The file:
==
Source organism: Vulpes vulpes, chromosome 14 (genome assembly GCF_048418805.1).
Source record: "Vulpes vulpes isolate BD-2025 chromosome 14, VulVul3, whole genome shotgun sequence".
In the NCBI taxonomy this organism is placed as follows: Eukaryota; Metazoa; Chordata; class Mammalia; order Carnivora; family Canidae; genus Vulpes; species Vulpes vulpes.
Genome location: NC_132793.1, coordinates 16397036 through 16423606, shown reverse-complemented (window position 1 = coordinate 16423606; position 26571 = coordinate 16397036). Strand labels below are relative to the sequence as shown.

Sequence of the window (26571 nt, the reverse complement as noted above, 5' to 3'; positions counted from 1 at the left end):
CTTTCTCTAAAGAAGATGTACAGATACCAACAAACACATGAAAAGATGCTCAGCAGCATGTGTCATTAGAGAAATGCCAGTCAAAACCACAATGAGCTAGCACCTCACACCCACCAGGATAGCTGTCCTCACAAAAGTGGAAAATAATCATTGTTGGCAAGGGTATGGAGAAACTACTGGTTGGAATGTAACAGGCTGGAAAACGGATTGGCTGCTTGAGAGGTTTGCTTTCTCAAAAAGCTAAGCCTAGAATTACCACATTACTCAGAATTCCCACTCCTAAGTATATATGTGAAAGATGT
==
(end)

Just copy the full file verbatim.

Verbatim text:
Source organism: Vulpes vulpes, chromosome 14 (genome assembly GCF_048418805.1).
Source record: "Vulpes vulpes isolate BD-2025 chromosome 14, VulVul3, whole genome shotgun sequence".
In the NCBI taxonomy this organism is placed as follows: Eukaryota; Metazoa; Chordata; class Mammalia; order Carnivora; family Canidae; genus Vulpes; species Vulpes vulpes.
Genome location: NC_132793.1, coordinates 16397036 through 16423606, shown reverse-complemented (window position 1 = coordinate 16423606; position 26571 = coordinate 16397036). Strand labels below are relative to the sequence as shown.

Sequence of the window (26571 nt, the reverse complement as noted above, 5' to 3'; positions counted from 1 at the left end):
CTTTCTCTAAAGAAGATGTACAGATACCAACAAACACATGAAAAGATGCTCAGCAGCATGTGTCATTAGAGAAATGCCAGTCAAAACCACAATGAGCTAGCACCTCACACCCACCAGGATAGCTGTCCTCACAAAAGTGGAAAATAATCATTGTTGGCAAGGGTATGGAGAAACTACTGGTTGGAATGTAACAGGCTGGAAAACGGATTGGCTGCTTGAGAGGTTTGCTTTCTCAAAAAGCTAAGCCTAGAATTACCACATTACTCAGAATTCCCACTCCTAAGTATATATGTGAAAGATGT